Here is the first part of my keynote at the PR News CSR Awards last week addressing how corporate responsibility can contribute towards rebuilding trust in business. My key point is that authenticity is key to trust. We judge whether a person is authentic by the consistency with which they apply their values. I imagine people judge corporations in the same way.
So if we express our values through our community investment, then to substantiate our authenticity, we need to be consistent in applying those values to our core business; our products, our employees, our customers and our public voice as expressed in our brands, advertising and lobbying. My challenge to the CR practitioner, myself included, is to increase the proportion of time spent in the core business. I would welcome your comments.
In the second part of my comments, I explained that I see a key role for corporate community investment, not so much as an end in itself but as a means to increasing sensitivity and awareness amongst our employees that they can take back and incorporate into their jobs. Volunteering is especially important from this perspective. But beware, community investment can undermine authenticity if we do not follow through and apply the same values in our core business.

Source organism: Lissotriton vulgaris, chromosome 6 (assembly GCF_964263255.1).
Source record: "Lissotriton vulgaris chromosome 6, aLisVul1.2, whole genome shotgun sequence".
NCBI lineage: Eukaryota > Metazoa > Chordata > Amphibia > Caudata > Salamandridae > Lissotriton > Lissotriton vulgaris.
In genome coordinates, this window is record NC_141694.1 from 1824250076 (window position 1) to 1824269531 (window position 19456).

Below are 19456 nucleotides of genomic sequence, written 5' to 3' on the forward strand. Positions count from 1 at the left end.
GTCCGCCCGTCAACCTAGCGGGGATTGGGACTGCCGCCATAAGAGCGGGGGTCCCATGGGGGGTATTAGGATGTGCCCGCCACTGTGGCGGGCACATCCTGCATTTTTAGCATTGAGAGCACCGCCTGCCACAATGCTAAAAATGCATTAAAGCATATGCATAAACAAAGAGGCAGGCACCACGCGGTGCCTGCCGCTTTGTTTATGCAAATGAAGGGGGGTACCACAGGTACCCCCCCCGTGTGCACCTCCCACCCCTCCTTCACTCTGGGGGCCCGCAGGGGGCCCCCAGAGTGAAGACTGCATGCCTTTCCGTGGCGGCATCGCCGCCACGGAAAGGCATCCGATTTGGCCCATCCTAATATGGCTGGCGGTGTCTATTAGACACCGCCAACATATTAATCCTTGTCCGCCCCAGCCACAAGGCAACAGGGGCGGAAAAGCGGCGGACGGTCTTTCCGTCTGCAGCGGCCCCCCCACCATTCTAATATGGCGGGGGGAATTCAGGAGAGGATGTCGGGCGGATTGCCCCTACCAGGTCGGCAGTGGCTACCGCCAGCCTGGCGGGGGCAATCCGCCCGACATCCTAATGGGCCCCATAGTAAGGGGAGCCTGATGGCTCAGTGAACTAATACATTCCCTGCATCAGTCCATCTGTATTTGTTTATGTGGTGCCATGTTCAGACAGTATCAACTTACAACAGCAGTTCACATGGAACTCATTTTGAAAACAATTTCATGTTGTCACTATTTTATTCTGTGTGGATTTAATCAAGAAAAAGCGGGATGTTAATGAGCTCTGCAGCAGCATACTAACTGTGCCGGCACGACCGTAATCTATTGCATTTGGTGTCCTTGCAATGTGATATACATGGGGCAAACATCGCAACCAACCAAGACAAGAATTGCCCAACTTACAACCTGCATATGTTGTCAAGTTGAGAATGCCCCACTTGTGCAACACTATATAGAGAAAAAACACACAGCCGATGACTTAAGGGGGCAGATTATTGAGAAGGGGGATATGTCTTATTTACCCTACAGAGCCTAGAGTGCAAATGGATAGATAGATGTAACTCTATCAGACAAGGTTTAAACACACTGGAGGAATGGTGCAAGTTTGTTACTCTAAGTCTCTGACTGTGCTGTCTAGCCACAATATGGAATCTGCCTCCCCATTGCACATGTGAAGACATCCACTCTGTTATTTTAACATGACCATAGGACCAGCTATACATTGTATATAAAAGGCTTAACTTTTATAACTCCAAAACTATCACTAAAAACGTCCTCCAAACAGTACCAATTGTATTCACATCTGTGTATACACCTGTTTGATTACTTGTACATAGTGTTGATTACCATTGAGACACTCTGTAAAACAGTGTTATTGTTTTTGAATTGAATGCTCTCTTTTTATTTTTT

I also address the key role I see for social networking to bridge that perceived distance between the company and the stakeholders. Frank and engaging exchanges with corporate executives, as demonstrated by Bill Marriott of Marriott and by Tom Glocer of Thomson Reuters, and with our employees, can be one of the best ways to demonstrate authenticity and to bridge the perceived distance between the stakeholder and the corporation.